This section is from the book "Science Of Legal Method", by Ernest Bruncken. Also available from Amazon: Science of Legal Method.
The fact that the discovery of the legislative will does not always mean the will of a concrete person cannot but exert an influence on the shaping of the methods by which this discovery is sought.
The basis of these methods is observation and logical consideration of an actual body of facts. Yet if we look more closely, we shall find that there are also tendencies to extend the legislative will to satisfy the needs of legal science, which desires a rule that will also cover all future cases and combinations of facts. By tendencies, or currents, I mean general and persistent directions of will which sometimes lead us to assume that the thing willed actually exists, by excluding from our minds the possibility of its non-existence. Such tendencies, therefore, influence our thinking so as to deviate from reality. We shall have to inquire whether such influences can be proven to exist within the methods of juridical thinking.
By using the term tendencies where I might perhaps have said principles, I substitute for the purely logical, a dynamic or psychological point of view. Thereby I shall gain all the advantages the latter has over the former, especially in the presentation of social relations. The very term "tendency" calls attention to the fact that the direction of will contained in such tendency may not necessarily materialize in all cases but may be kept down by other and stronger considerations and tendencies. On the other hand, we need not attempt a strict delimitation, such as by defining the cases when the tendency fails to materialize, and will yet be able to understand the matter.
Of the three methods of interpretation which are consciously practised by lawyers, to wit, the linguistic or grammatical, the systematic, and the historical, already noticed, the last two alone will be considered.
It is true that the most important part of interpretation is to determine the meaning of the words of the text according to the rules of grammar, so that the most important method is undoubtedly the grammatical, which is very properly emphasized by Thol.117 All the information and help the lawyer obtains from other sources, is a comparatively unimportant addition to the knowledge regarding the statute which he acquires by simply reading its text. I need but call attention to the uncertainty one feels if one knows a statute merely from some synopsis of it, no matter how skillfully made, without having read the text itself. We should add that the authority a statute properly enjoys also has something to do with the importance attaching to the grammatical method. To cling as closely as possible to the words of a statute is evidence of the respect due to it.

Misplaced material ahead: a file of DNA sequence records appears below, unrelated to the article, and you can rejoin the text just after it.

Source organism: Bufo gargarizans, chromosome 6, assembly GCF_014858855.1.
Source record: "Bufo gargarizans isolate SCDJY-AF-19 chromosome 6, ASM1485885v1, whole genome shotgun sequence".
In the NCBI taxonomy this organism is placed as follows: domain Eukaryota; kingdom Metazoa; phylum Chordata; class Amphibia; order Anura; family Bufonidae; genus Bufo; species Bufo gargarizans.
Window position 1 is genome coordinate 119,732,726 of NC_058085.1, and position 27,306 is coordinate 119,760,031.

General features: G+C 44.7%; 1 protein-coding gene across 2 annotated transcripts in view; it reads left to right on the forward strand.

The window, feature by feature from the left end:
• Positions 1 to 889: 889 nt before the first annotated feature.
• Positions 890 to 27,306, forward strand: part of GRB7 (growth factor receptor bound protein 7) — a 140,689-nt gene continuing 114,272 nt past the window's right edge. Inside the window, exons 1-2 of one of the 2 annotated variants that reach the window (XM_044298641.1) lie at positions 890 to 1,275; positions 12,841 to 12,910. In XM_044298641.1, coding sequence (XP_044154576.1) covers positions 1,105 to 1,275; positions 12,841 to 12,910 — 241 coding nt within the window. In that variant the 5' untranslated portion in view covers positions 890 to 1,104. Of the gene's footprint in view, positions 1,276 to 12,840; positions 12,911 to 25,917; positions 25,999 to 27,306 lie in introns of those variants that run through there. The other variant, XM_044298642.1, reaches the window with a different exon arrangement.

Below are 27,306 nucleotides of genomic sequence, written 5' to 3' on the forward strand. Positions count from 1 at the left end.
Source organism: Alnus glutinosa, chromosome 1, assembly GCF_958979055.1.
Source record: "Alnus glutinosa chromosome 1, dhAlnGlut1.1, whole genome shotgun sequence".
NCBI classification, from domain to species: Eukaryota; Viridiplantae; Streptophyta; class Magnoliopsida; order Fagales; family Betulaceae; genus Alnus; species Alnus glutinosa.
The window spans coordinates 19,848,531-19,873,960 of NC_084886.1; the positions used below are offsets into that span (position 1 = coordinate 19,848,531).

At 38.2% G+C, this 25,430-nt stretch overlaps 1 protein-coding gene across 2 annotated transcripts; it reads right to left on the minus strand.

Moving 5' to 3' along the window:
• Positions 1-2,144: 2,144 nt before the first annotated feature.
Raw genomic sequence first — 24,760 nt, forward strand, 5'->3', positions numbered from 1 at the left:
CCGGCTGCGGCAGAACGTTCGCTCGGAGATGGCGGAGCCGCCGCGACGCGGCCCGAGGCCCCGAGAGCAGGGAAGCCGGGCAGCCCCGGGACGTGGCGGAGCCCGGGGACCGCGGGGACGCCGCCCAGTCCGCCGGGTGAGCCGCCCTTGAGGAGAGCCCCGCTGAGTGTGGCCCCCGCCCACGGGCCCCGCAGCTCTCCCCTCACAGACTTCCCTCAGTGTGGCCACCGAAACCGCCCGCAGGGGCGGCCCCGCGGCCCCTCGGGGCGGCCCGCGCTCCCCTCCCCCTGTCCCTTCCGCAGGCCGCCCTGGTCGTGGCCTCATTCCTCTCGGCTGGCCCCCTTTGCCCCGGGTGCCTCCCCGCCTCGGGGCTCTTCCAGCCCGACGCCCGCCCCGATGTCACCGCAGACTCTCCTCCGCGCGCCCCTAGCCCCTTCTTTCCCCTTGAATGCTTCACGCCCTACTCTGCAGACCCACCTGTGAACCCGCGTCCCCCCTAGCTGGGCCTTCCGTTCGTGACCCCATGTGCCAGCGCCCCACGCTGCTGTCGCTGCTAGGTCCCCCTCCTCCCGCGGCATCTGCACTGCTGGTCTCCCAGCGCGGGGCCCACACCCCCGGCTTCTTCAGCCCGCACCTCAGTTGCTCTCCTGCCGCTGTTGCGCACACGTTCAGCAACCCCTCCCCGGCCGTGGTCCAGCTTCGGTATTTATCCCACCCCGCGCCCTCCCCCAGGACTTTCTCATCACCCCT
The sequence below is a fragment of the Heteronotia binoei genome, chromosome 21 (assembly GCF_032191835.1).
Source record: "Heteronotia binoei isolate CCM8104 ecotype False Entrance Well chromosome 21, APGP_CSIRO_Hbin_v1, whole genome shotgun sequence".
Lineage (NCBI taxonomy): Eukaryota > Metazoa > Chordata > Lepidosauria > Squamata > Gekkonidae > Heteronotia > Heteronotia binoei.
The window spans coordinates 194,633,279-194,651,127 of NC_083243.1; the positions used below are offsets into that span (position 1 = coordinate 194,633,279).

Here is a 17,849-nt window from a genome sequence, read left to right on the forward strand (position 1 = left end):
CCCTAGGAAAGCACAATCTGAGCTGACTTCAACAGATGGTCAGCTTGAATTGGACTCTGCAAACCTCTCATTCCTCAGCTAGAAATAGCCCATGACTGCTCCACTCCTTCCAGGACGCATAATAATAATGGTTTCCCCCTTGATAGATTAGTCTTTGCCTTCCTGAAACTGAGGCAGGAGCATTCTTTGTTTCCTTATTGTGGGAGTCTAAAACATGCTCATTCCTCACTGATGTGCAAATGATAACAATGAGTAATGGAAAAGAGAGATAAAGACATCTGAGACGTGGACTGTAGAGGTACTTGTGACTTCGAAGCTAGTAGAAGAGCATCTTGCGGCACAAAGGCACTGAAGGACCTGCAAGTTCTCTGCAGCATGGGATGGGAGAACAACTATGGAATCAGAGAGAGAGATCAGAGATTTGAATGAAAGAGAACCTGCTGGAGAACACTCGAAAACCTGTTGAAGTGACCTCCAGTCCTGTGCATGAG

117 See also Jhering, "Zweck im Recht," vol. 2, p. 15.
Nevertheless, consideration of the grammatical or linguistic method will be omitted in the present connection, for the reason that our inquiry would become exceedingly complicated on account of the manifold extraneous influences to which linguistic usage is subject. Linguistic usage, it should be understood, very often constitutes nothing more than the form in which all sorts of tendencies enter into juridical thinking, some of which we shall have to take up in succeeding sections. Just this point may be mentioned, that grammatical interpretation shows the tendency of extending the will of the legislator as much as possible by the rule-no doubt a correct rule - that a word is not, ordinarily, to be taken in a mere partial, narrow meaning.
Next to the linguistic the systematic element is of the greatest importance in juridical thinking, while the historical element comes after this. The usual valuation of the two methods is just the opposite. The justification of the order adopted here will appear of itself below.